What happens when the resistance gets too high? First, there is power lost in the wire and the speaker will not play as loud. More important, as the resistance in series with the speaker increases, it makes the amplifier look more like a current source. This means the speaker frequency response will tend to follow the rise and fall of its impedance curve. The greater the impedance variation, the more noticeable the response changes will be. If the speaker has constant impedance versus frequency, the only change will be reduced output.

Roger Russell, Speaker Wire

Contradictions Abound

The cable companies that utilize faulty scientific conclusions can be spotted by the factual errors presented in their design philosophy, or misuse of otherwise sound engineering principles.

Pear Cables: FAQ number 2

While Pear provides no scientific support as to significance of any claims to audible improvement due to cables, they do provide many internal contradictions that when cross-referenced between various documents. The design documents themselves haphazardly jump between talking about interconnects, then speaker cables, and then interconnects.

While reading I noticed certain statements that are much more interesting when juxtaposed directly rather than when obfuscated by separation over five intervening pages:

One of the most common questions asked by consumers faced with purchasing cables for their audio or home theater system is, “What is so important about cables anyway?” They can cost as much or more than some of the hardware in the system and to many it is difficult to understand why wire isn’t just wire.

Opening paragraph from:

A Technical Introduction to Audio Cables by Pear Cable

It is fairly safe to say that no matter what cable you use, the modifications to the sound will be small.

Penultimate paragraph from:

A Technical Introduction to Audio Cables by Pear Cable

Pear believes it is reasonable to spend more on cables than other hardware in the system for what will admittedly be of small benefit.

Next up is capacitance, which Pear at first says is not important for speaker cables, and then suggests otherwise:

Loudspeaker cables, on the other hand, are far more sensitive to inductance rather than capacitance due to the relatively high current nature of the signal.

Pear Cable: Anjou Speaker Cable

As stated previously, interconnect cables carry a very small amount of current. Relative to the current the voltage is large. Because of that fact, capacitance is important, but inductance is relatively unimportant.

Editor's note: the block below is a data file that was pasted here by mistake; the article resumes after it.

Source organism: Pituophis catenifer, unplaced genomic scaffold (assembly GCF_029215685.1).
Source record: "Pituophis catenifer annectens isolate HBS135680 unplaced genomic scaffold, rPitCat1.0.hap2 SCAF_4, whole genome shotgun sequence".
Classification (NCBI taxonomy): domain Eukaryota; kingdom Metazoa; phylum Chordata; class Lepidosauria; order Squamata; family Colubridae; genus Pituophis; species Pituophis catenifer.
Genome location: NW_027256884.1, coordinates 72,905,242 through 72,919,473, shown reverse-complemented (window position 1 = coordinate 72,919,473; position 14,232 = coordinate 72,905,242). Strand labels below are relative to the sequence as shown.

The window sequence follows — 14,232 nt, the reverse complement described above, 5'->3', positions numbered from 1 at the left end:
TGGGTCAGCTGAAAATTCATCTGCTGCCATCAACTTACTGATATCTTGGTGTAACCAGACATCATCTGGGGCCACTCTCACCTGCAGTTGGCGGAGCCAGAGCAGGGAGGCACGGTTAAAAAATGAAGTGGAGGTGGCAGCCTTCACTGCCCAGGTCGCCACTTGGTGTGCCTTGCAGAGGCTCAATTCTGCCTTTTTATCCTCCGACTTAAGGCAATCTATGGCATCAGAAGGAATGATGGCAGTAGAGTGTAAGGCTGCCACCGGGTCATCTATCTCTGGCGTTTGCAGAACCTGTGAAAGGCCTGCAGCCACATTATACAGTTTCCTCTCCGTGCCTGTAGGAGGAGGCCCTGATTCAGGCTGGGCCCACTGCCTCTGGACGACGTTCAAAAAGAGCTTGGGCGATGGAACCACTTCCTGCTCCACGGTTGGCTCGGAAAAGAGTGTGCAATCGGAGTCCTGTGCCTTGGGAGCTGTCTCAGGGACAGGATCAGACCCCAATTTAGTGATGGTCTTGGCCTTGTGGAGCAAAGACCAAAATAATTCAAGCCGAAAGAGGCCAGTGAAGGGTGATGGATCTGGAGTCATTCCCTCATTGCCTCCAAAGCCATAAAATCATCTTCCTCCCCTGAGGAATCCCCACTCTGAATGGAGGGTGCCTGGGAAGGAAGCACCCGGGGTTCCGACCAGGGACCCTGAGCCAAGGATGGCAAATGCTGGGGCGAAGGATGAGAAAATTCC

The signal in loudspeaker cables is essentially the opposite of the signal in interconnects. Both cables have the same information, but in loudspeaker cables, the voltage is small and the current is large, relatively speaking. Because of the high current, both resistance and inductance are important in loudspeaker cables.

A Technical Introduction to Audio Cables by Pear Cable

This is one of the lowest, if not the lowest capacitance speaker cables that is able to achieve such low inductance. While some cables can achieve lower inductance, these cables typically suffer from capacitance 50% to 10 times higher. Cables that achieve lower capacitance cannot match the low inductance of the ANJOU Speaker Cable. The ultra low reactance allows for extremely accurate energy transfer.

Pear Cable: Anjou Speaker Cable

This is an interesting contradiction of both the Pear design papers as well as the cited Audio DesignLine source. The product description goes on about how the various other speaker cable geometries have higher capacitance than Pear, Pear Cables are designed for low capacitance, and that the speaker cables from other manufacturers just can’t match Pear.

Litz designs minimize skin effect, can offer low inductance, and braided litz designs have good rejection to Radio Frequency Interference (RFI). However, these cables can suffer from excessive capacitance, poor mechanical integrity, or poor RFI rejection for non-braided designs.

Pear Cable: Anjou Speaker Cable

Capacitance does not have a significant impact on speaker cable, so it does not matter that Pear is lower in a property that is not significant to the design and performance.

Then there is this foamed Teflon business: